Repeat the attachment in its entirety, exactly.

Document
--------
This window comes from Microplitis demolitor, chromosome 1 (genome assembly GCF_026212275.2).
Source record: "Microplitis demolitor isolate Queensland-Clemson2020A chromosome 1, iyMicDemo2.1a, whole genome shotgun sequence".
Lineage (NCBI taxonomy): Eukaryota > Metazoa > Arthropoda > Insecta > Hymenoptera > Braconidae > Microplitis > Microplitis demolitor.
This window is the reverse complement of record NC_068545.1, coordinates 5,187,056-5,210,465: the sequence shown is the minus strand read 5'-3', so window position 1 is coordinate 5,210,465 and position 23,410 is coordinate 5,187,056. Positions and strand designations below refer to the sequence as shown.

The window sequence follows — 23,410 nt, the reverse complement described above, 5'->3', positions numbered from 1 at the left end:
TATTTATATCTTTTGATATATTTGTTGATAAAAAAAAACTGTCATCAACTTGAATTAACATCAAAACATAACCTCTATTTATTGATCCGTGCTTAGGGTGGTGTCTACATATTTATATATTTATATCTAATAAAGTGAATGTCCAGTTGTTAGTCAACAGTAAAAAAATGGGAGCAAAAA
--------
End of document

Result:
This window comes from Microplitis demolitor, chromosome 1 (genome assembly GCF_026212275.2).
Source record: "Microplitis demolitor isolate Queensland-Clemson2020A chromosome 1, iyMicDemo2.1a, whole genome shotgun sequence".
Lineage (NCBI taxonomy): Eukaryota > Metazoa > Arthropoda > Insecta > Hymenoptera > Braconidae > Microplitis > Microplitis demolitor.
This window is the reverse complement of record NC_068545.1, coordinates 5,187,056-5,210,465: the sequence shown is the minus strand read 5'-3', so window position 1 is coordinate 5,210,465 and position 23,410 is coordinate 5,187,056. Positions and strand designations below refer to the sequence as shown.

The window sequence follows — 23,410 nt, the reverse complement described above, 5'->3', positions numbered from 1 at the left end:
TATTTATATCTTTTGATATATTTGTTGATAAAAAAAAACTGTCATCAACTTGAATTAACATCAAAACATAACCTCTATTTATTGATCCGTGCTTAGGGTGGTGTCTACATATTTATATATTTATATCTAATAAAGTGAATGTCCAGTTGTTAGTCAACAGTAAAAAAATGGGAGCAAAAA